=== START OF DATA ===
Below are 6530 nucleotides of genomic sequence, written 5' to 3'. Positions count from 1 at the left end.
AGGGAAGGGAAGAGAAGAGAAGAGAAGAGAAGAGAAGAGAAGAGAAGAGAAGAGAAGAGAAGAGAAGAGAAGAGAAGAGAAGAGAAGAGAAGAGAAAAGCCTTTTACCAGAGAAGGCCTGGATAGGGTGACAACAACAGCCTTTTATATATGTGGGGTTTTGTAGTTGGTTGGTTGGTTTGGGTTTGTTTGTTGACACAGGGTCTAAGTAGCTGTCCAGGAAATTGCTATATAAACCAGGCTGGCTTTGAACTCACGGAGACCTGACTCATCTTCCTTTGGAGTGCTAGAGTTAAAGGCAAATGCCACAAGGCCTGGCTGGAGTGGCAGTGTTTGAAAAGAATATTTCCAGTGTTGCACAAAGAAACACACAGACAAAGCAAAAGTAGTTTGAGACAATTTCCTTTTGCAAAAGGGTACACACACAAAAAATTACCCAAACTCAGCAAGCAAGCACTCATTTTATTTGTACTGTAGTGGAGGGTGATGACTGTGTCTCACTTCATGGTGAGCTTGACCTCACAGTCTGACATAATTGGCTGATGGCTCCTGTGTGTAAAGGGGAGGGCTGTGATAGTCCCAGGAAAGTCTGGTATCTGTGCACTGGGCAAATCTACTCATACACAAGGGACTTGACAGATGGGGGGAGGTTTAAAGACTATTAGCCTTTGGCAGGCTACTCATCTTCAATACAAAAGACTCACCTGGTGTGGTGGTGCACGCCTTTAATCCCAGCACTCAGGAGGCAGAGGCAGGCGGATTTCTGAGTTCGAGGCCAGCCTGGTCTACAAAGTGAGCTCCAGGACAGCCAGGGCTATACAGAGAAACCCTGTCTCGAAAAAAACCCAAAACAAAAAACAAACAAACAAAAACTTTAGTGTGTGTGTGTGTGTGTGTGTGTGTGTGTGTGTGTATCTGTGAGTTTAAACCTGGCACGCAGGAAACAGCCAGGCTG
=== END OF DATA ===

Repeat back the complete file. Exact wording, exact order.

Below are 6530 nucleotides of genomic sequence, written 5' to 3'. Positions count from 1 at the left end.
AGGGAAGGGAAGAGAAGAGAAGAGAAGAGAAGAGAAGAGAAGAGAAGAGAAGAGAAGAGAAGAGAAGAGAAGAGAAGAGAAGAGAAGAGAAGAGAAAAGCCTTTTACCAGAGAAGGCCTGGATAGGGTGACAACAACAGCCTTTTATATATGTGGGGTTTTGTAGTTGGTTGGTTGGTTTGGGTTTGTTTGTTGACACAGGGTCTAAGTAGCTGTCCAGGAAATTGCTATATAAACCAGGCTGGCTTTGAACTCACGGAGACCTGACTCATCTTCCTTTGGAGTGCTAGAGTTAAAGGCAAATGCCACAAGGCCTGGCTGGAGTGGCAGTGTTTGAAAAGAATATTTCCAGTGTTGCACAAAGAAACACACAGACAAAGCAAAAGTAGTTTGAGACAATTTCCTTTTGCAAAAGGGTACACACACAAAAAATTACCCAAACTCAGCAAGCAAGCACTCATTTTATTTGTACTGTAGTGGAGGGTGATGACTGTGTCTCACTTCATGGTGAGCTTGACCTCACAGTCTGACATAATTGGCTGATGGCTCCTGTGTGTAAAGGGGAGGGCTGTGATAGTCCCAGGAAAGTCTGGTATCTGTGCACTGGGCAAATCTACTCATACACAAGGGACTTGACAGATGGGGGGAGGTTTAAAGACTATTAGCCTTTGGCAGGCTACTCATCTTCAATACAAAAGACTCACCTGGTGTGGTGGTGCACGCCTTTAATCCCAGCACTCAGGAGGCAGAGGCAGGCGGATTTCTGAGTTCGAGGCCAGCCTGGTCTACAAAGTGAGCTCCAGGACAGCCAGGGCTATACAGAGAAACCCTGTCTCGAAAAAAACCCAAAACAAAAAACAAACAAACAAAAACTTTAGTGTGTGTGTGTGTGTGTGTGTGTGTGTGTGTGTGTATCTGTGAGTTTAAACCTGGCACGCAGGAAACAGCCAGGCTG